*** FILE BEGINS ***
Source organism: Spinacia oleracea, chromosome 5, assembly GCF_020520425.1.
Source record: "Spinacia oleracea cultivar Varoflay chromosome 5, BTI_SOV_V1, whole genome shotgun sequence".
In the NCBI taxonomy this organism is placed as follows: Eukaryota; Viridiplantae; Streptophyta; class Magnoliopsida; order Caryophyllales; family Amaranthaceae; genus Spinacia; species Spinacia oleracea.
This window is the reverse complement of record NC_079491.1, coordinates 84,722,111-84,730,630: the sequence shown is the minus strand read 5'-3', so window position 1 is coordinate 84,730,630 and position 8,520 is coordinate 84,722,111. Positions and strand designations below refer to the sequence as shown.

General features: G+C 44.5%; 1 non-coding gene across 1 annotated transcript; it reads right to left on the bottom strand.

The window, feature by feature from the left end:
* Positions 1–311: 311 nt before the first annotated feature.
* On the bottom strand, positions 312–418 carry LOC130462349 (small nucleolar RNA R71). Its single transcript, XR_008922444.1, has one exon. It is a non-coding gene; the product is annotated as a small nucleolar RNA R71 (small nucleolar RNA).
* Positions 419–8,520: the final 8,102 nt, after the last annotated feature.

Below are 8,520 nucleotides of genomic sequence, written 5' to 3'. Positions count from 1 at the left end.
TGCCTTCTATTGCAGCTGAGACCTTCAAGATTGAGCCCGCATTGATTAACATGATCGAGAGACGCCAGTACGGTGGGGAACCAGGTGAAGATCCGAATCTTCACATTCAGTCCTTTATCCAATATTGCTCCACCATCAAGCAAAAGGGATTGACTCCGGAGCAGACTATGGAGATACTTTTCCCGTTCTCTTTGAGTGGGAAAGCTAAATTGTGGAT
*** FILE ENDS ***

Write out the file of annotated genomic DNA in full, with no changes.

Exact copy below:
Source organism: Spinacia oleracea, chromosome 5, assembly GCF_020520425.1.
Source record: "Spinacia oleracea cultivar Varoflay chromosome 5, BTI_SOV_V1, whole genome shotgun sequence".
In the NCBI taxonomy this organism is placed as follows: Eukaryota; Viridiplantae; Streptophyta; class Magnoliopsida; order Caryophyllales; family Amaranthaceae; genus Spinacia; species Spinacia oleracea.
This window is the reverse complement of record NC_079491.1, coordinates 84,722,111-84,730,630: the sequence shown is the minus strand read 5'-3', so window position 1 is coordinate 84,730,630 and position 8,520 is coordinate 84,722,111. Positions and strand designations below refer to the sequence as shown.

General features: G+C 44.5%; 1 non-coding gene across 1 annotated transcript; it reads right to left on the bottom strand.

The window, feature by feature from the left end:
* Positions 1–311: 311 nt before the first annotated feature.
* On the bottom strand, positions 312–418 carry LOC130462349 (small nucleolar RNA R71). Its single transcript, XR_008922444.1, has one exon. It is a non-coding gene; the product is annotated as a small nucleolar RNA R71 (small nucleolar RNA).
* Positions 419–8,520: the final 8,102 nt, after the last annotated feature.

Below are 8,520 nucleotides of genomic sequence, written 5' to 3'. Positions count from 1 at the left end.
TGCCTTCTATTGCAGCTGAGACCTTCAAGATTGAGCCCGCATTGATTAACATGATCGAGAGACGCCAGTACGGTGGGGAACCAGGTGAAGATCCGAATCTTCACATTCAGTCCTTTATCCAATATTGCTCCACCATCAAGCAAAAGGGATTGACTCCGGAGCAGACTATGGAGATACTTTTCCCGTTCTCTTTGAGTGGGAAAGCTAAATTGTGGAT